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Tuesday, February 08, 2011

Children riding motorcycles in housing estates

The Star Metro, Tuesday February 8, 2011

Children riding motorcycles in housing estates


ON her way home after a long tiring day recently, T. Vijaya, 50, noticed several children on motorcycles in front of her.

She tries to steer clear and drives slowly forward when suddenly a youngster crashed his motorcycle. Shocked, she slammed her brakes and winds down her window to reprimand the children. Unperturbed, the children stick out their tongue and ride away laughing.

This is one of the many incidents that has left Vijaya wary of youngsters. She has had several near misses with children on motorcycles near her housing area in Taman Datuk Senu in Sentul.

"The children zoom in and out, avoiding the cars in front of them. It is scary to see them whiz past,” she said.

According to her, the children in her neighbourhood come out especially in the evenings to go to the playground near her home.

Young and errant: ABOVE: A youngster riding a motorcycle without a helmet on a busy road.

A resident from Setapak , Ai Leng, 32, said they were a menace to society with complete disregard for rules and other motorists.

"They do not have licences and are dangerous. They squeeze in between vehicles, weaving in and out of the traffic,” she added.

Yee Lai Lin, from Medan Idaman Gombak, said the children probably picked up the bad habits from their parents.

“Parents who send their children to school rarely use helmets and children pick up the bad habits easily. Parents should be responsible for their children’s behaviour,” she added.

Kamal Salleh, 34, from Kerinchi said it was scary to see the children going against the traffic flow, endangering the lives of pedestrians.

ABOVE: More youngsters without helmets riding motorcycles along the NPE highway near Lembah Pantai, Kuala Lumpur.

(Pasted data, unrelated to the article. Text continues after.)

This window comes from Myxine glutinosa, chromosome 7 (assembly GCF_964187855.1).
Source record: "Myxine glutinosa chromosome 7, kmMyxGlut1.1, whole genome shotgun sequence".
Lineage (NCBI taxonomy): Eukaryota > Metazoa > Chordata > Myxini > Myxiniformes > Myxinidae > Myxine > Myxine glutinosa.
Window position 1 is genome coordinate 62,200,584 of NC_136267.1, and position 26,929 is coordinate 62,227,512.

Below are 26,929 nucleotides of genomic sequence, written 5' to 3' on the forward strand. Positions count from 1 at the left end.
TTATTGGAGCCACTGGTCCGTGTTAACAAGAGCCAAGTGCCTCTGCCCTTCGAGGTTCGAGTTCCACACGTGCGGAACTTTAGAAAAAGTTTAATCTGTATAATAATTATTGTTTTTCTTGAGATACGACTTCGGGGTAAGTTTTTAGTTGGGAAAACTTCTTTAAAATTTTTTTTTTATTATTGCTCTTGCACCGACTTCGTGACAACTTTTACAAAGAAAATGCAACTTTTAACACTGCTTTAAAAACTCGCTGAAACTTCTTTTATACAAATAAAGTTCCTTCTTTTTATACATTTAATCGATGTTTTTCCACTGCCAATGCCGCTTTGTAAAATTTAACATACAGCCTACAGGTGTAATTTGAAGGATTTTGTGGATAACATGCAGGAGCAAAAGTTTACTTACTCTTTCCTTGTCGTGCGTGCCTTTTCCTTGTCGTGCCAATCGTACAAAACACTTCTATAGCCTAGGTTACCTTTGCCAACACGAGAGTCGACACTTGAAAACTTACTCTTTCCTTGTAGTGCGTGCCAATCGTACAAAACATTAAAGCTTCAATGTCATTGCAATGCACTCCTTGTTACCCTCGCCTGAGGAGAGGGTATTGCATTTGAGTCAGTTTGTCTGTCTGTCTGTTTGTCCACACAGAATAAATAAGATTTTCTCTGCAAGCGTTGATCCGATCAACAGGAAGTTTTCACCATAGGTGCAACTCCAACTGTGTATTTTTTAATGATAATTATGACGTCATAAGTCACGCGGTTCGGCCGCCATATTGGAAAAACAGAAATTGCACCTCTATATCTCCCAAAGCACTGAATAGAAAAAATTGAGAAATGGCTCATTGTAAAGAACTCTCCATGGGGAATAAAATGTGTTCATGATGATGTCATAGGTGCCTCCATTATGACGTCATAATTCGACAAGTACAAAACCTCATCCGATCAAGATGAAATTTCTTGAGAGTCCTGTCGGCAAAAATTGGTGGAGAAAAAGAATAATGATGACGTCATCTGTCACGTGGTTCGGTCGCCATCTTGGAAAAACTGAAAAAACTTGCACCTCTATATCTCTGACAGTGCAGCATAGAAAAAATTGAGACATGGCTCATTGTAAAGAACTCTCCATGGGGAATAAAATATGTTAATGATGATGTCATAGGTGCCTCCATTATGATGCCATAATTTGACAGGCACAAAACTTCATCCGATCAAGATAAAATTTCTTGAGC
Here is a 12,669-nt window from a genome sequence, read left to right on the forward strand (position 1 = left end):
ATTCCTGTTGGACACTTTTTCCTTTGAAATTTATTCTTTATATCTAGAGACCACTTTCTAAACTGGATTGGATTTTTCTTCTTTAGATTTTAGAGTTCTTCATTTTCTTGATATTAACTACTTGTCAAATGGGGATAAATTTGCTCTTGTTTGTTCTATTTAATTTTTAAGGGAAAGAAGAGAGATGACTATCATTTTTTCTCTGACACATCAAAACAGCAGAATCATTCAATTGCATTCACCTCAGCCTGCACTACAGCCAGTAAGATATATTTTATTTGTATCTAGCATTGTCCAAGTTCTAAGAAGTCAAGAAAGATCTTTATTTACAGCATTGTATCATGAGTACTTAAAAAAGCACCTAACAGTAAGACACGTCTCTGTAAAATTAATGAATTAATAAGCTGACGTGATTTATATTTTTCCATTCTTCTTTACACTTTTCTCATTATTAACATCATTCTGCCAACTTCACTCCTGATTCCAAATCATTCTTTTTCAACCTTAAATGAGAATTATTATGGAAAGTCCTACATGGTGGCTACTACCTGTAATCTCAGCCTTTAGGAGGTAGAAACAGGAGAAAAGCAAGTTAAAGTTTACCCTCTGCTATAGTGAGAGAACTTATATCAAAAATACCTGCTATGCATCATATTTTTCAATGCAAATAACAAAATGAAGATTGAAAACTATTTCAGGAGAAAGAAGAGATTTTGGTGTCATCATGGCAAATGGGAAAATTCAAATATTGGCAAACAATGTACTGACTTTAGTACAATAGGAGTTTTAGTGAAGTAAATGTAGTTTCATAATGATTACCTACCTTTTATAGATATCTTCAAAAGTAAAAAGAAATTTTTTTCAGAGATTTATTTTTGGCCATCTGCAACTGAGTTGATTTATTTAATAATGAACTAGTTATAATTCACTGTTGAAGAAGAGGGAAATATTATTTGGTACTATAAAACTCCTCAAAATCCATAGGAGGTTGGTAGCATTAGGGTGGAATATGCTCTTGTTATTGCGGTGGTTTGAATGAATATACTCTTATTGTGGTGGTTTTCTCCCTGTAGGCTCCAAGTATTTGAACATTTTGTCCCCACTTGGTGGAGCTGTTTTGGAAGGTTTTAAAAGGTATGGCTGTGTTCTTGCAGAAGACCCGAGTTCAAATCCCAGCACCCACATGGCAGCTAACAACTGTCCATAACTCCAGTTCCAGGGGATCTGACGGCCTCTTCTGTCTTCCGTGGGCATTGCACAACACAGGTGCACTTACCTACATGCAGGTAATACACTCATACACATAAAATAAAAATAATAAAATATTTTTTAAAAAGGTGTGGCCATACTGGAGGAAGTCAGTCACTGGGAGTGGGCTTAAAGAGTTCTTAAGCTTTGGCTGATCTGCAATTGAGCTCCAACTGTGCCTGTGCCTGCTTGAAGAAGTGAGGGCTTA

Under Section 39 (1), Road Transport Act 1987, those less than 16 years old are not allowed to drive any vehicle on the road.

Road Safety Department (RSD) director-general Datuk Suret Singh said according to a Miros research in 2010, those aged between 16 and 25 years represent the highest number of fatalities, totalling 1,813 deaths or 27% of total road deaths in 2009.

“From our observation, this problem occurs both in rural and urban housing areas. The problem is especially serious in rural areas,” he said in an e-mail interview.

“Parents should be held responsible for underaged children riding motorcycles. Under Section 26 (1) or Section 109, RTA 1987, action can be taken against the owner for allowing an unlicensed individual to ride the motorcycle,” added Suret Singh.

Children riding motorcycles belong to two categories — those aged below 16 years and not eligible to apply for a riding licence, as well as those aged above 16 years who are eligible but do not have a licence.

For those who are underaged, Road Transport Department (RTD) and the police will take action against the motorcycle owner who are usually the parents or elder siblings. For the latter category, action is taken against the riders for riding without a licence.

Action taken includes seizure of the motorcycles. Since January, RTD and the police have stepped up enforcement against unlicensed and underaged riders in support of RSD’s efforts to cultivate “safety first” culture among road users.

Suret Singh urged parents to be strict with children on matters concerning road safety.

“Compromising on safety is a misplaced act of love and affection. The result is our children are put at risk of road accidents and injury,” he added.

For now the RSD is focusing on the target group aged between 16 and 25 in rural areas and are taking a holistic approach in tackling the problem through advocacy and enforcement conducted simultaneously

End of article.  SOURCE: STAR METRO:
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